We honour the memory of Andrzej Wajda, who died in March at the age of 90, by screening his final work, Afterimage, that ended the Polish giant´s career that spanned over sixty years and almost as many films.
Afterimage is the most fitting work for Wajda´s testament: a poignant film that touches on Polish history and the relations of art and political power. It is about the fate of an artist and art professor in post-war Llodz, where Wajda studied film at that time.
Boguslaw Linda plays a coarsely charismatic Wladyslaw Strzeminski, who rose to the front row of Polish art in the 1920´s. The avant-gardist has come to a conflict with the demands of socialist realism and the bureaucrats of the communist party. His students nevertheless continue supporting their target of worship, the teacher that has been injured in the war, even though he is slowly losing everything; his job and apartment, wife, 14-year-old daughter and student-lover. Strzeminski is not a man of compromise! (TM)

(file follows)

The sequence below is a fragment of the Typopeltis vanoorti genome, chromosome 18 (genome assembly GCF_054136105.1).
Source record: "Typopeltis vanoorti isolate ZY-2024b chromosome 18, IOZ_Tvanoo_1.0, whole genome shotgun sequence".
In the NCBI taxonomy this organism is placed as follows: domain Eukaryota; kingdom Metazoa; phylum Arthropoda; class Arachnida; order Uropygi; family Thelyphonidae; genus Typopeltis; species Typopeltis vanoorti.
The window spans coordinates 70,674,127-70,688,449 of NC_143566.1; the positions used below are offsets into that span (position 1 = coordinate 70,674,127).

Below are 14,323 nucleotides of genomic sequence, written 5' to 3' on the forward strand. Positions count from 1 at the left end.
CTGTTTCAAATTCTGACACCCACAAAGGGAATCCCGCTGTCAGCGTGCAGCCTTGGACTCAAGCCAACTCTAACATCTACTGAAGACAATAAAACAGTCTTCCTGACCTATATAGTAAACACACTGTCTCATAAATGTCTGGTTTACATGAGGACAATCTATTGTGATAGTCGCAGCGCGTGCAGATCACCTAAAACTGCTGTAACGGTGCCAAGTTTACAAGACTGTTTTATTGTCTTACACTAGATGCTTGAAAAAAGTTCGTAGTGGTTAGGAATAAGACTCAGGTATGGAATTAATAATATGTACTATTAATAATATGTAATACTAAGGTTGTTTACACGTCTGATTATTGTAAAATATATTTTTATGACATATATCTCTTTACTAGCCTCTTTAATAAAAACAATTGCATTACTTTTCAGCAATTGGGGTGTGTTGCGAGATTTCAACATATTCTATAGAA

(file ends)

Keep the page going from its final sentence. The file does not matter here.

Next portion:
ANDRZEJ WAJDA´S (1926–2017) officer-father died in Katyn´s mass murder (of which the son turned into a film in 2008) and in 1942 he joined the Polish resistance movement. After the war he studied painting (his favourite was Paul Cezanne), got into Llodz film school and directed, under the wings of Aleksander Ford, his famous resistance trilogy that culminated in Ashes and Diamonds (1958). His career was productive and influential, and his topics ranged from historic to literary and from romantic to political in such films as Everything for Sale (1968), The Birch-wood (1970), The Promised Land (1974), Man of Marble (1976), Man of Iron (1981) and Danton (1983). Wajda was also a vocal participant in politics and in the Solidarity movement.